Not sure how much of a contributor this is, but a major shortfall of homeschool programs in my state (Alaska) is the lack of verifiable accountability of any particular homeschooling classroom. Some families are exposing their children to a wide variety of socialization opportunities and learning pathways. Their children are possibly getting an education, both academic and experiential, superior to that offered at the local public schools. Others are homeschooling for a specific reason that naturally limits their child’s exposure to diverse social experiences (religious or cultural reasons often account for this type). Academics are often stressed, but other learning is limited to a single cohort (church, for example). Then you have a third group. Homeschooling for whatever reason…lack of trust in the government (can’t say I blame them) or negative experiences with the education system, they start with the best of intentions but are simply not able to adhere to the attention to detail and disciplined planning required to keep their child on par with their peer group. The problem is most programs are funded for a certain number of students. Until they are full, they pretty much accept anyone who applies, they dole out materials and extracurricular vouchers and allow parents to do whatever they want to with them. There is periodic testing and evaluation but it is poorly moderated. Follow-through is non-existent.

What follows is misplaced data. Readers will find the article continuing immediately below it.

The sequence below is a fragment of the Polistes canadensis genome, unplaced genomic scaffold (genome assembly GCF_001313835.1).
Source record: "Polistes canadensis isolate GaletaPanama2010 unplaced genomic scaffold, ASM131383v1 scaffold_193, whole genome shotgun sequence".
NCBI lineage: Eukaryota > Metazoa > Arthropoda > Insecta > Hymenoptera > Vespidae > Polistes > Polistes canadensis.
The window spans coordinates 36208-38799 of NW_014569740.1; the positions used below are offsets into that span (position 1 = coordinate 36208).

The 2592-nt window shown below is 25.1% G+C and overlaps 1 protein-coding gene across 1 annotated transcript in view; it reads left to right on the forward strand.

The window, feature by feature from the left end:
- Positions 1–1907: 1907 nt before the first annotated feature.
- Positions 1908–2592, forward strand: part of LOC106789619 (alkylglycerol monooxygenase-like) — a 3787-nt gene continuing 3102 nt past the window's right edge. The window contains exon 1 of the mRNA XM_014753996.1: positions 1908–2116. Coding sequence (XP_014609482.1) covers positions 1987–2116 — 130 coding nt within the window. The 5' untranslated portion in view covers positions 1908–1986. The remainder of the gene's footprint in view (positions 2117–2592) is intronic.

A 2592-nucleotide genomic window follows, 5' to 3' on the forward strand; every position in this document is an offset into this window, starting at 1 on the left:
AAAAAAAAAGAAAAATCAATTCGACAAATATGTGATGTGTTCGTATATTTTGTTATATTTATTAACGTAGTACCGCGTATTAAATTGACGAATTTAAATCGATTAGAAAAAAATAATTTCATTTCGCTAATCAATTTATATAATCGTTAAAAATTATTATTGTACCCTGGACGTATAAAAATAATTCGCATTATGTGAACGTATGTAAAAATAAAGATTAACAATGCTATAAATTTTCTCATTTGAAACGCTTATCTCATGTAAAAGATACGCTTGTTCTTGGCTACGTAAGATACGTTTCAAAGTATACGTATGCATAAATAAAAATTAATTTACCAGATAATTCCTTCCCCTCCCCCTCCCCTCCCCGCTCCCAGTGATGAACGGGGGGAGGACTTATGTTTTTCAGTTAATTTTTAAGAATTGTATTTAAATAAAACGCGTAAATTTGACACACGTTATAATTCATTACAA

One child in a program may surpass his peers in every way while another may as well not be attending school at all.
This is a huge problem and, ever since my ex-husband ran one of the early homeschool programs here, has always been my problem with the whole concept.
Like charter schools, homeschool programs need a lot more accountability to the state if they are to continue to receive government funding.